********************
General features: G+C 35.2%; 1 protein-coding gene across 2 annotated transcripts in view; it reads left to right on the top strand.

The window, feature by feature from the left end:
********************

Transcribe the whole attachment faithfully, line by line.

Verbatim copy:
General features: G+C 35.2%; 1 protein-coding gene across 2 annotated transcripts in view; it reads left to right on the top strand.

The window, feature by feature from the left end: